Dr Oz: Beware of Free Range Labels & Buy Animal Welfare Approved Meat

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Dr Oz: Is Free Range Worth the Money?

Dr. Oz as already talked about the dangerous yellow dye #5 and #6 inside Kraft Macaroni and Cheese and he talked about the horse meat scandal that spread all over Europe. He talked with experts about whether we could find horse meat in our meat products, and now he is going over what labels to avoid at the grocery store and which ones are worth the extra money.

Dr Oz: Misleading Buzzwords On Meat Products

Dr. Oz introduced Urvashi Rangan from Consumer Reports who shared tips with the audience to help them understand food labels and be more aware of what they are buying at the grocery store. She went over a few of the most misleading marketing “buzzwords” that Dr. Oz admitted fooled him into buying a product.

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Dr Oz: Beware of Free Range Labels & Buy Animal Welfare Approved Meat

Dr. Oz talked with an expert about the different labels on meat that might not mean what you think. He said to avoid free range and cage-free labels on meat.

Beware Of “Natural” Food Labels On Meat

Urvashi Rangan told Dr. Oz it is not worth it to invest in “natural” products. While it does mean there is nothing artificial in the meat, it has nothing to do with how well the animal was raised, what drugs it could have been given while it was alive or whether it was even taken outside at any point in it’s life.

Beware Of “Cage-Free” and “Free Range” Labels On Meat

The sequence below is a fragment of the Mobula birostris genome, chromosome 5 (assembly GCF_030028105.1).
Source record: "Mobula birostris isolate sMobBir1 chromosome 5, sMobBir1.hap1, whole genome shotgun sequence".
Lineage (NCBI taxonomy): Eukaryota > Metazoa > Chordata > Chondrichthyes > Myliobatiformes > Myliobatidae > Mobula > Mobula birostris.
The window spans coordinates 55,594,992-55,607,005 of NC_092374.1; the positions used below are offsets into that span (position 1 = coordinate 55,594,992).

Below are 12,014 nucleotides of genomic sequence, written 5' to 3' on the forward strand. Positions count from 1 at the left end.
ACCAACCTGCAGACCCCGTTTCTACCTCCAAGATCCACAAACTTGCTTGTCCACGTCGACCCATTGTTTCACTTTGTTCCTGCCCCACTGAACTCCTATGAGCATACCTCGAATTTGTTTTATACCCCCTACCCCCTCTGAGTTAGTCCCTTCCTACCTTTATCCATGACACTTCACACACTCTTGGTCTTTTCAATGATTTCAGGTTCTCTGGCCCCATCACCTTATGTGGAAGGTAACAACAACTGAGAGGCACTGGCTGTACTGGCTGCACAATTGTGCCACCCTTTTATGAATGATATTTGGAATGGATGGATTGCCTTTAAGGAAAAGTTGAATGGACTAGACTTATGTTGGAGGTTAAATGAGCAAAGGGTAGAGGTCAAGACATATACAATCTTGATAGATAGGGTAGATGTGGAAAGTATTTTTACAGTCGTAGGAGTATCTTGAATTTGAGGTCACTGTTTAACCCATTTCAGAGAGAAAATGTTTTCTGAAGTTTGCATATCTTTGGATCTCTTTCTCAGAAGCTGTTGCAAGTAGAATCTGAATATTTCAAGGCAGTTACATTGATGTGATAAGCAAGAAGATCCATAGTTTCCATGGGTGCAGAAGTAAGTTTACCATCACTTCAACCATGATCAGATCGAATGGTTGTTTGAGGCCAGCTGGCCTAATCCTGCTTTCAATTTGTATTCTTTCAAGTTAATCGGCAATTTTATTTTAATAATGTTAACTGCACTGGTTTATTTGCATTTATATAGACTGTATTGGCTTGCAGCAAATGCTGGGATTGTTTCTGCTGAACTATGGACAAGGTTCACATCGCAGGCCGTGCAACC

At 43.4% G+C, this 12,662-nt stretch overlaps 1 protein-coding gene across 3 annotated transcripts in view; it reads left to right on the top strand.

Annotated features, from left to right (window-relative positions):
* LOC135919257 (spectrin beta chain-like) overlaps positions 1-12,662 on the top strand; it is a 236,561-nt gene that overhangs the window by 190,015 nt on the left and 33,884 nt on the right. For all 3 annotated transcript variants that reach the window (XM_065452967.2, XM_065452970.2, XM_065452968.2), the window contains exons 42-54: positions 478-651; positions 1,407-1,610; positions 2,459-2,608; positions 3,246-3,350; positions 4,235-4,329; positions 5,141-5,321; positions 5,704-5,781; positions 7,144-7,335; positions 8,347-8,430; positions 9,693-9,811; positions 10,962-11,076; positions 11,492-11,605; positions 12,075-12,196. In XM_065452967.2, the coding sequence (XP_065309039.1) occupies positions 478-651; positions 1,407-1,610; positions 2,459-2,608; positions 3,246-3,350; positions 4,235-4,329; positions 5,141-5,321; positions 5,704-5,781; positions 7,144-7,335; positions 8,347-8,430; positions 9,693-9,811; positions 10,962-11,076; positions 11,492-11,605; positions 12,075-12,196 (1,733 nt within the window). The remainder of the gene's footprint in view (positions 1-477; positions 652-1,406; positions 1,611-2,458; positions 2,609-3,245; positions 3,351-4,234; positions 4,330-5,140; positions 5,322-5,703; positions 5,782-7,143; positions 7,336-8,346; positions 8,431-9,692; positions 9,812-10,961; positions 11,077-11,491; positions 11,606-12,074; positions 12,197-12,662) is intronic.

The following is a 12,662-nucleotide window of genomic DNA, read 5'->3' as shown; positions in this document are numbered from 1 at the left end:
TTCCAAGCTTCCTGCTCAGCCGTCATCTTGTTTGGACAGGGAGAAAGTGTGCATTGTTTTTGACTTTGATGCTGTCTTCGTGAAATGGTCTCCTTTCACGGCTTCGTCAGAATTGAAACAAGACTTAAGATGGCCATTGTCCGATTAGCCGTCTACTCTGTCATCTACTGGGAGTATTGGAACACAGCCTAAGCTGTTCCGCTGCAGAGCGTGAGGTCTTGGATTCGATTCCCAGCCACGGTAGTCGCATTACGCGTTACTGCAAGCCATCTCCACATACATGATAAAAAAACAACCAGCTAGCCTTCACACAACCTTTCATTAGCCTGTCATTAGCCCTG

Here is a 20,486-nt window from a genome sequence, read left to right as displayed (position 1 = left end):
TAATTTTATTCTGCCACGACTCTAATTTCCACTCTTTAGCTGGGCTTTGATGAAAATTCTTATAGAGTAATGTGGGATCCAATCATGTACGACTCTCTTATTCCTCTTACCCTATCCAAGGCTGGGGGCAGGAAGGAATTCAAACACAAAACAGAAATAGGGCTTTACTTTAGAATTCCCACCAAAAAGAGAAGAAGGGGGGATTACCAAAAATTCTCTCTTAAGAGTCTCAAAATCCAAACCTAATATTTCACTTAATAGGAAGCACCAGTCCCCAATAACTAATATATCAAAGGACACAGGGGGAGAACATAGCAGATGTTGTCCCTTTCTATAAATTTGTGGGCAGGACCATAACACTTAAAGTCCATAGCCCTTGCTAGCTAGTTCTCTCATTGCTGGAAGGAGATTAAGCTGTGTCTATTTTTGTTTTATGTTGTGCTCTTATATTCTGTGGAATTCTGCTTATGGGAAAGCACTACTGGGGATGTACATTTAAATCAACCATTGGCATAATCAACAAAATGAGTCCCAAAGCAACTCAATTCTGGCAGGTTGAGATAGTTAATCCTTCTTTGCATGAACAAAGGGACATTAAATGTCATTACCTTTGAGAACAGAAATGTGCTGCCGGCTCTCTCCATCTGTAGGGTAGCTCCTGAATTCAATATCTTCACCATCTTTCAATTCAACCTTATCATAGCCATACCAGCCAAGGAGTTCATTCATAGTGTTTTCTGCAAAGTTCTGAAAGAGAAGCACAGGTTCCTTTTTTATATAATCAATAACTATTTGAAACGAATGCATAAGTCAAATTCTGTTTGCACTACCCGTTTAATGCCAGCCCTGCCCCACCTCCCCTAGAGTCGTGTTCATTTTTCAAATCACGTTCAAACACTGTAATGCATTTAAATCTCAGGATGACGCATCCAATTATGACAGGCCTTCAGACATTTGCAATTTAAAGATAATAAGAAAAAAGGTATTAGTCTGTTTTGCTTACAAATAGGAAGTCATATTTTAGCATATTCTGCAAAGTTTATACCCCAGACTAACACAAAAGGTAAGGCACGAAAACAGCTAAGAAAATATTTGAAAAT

Rangan said these are marketing words that make you think you are getting something you are not. She explained that free-range simply means the animal was given the option to go outside but that doesn’t mean it actually did. Cage-free means the animal was given the option to step outside it’s cage but it could have still been confined to a barn and walking around in it’s own filth.

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Buy Products With “Animal Welfare Approved” Stickers

This is considered the gold standard for meat, said Rangan. For a meat product to get this rating it must be verified before the sticker is placed on the product. To be verified for the sticker the animals must be free of antibiotics or any other drugs and they are given space requirements. Rangan said this is an unusual sticker to find though, because someone has to go to the farm to verify the animal’s conditions while being raised before giving approval.

Look For “100% Grass Fed and Organic”

Rangan said this is the best place to spend extra money because it guarantees you a high-quality meat that was raised humanely and fed what it was meant to eat, like cows eating actual grass instead of corn-based food.

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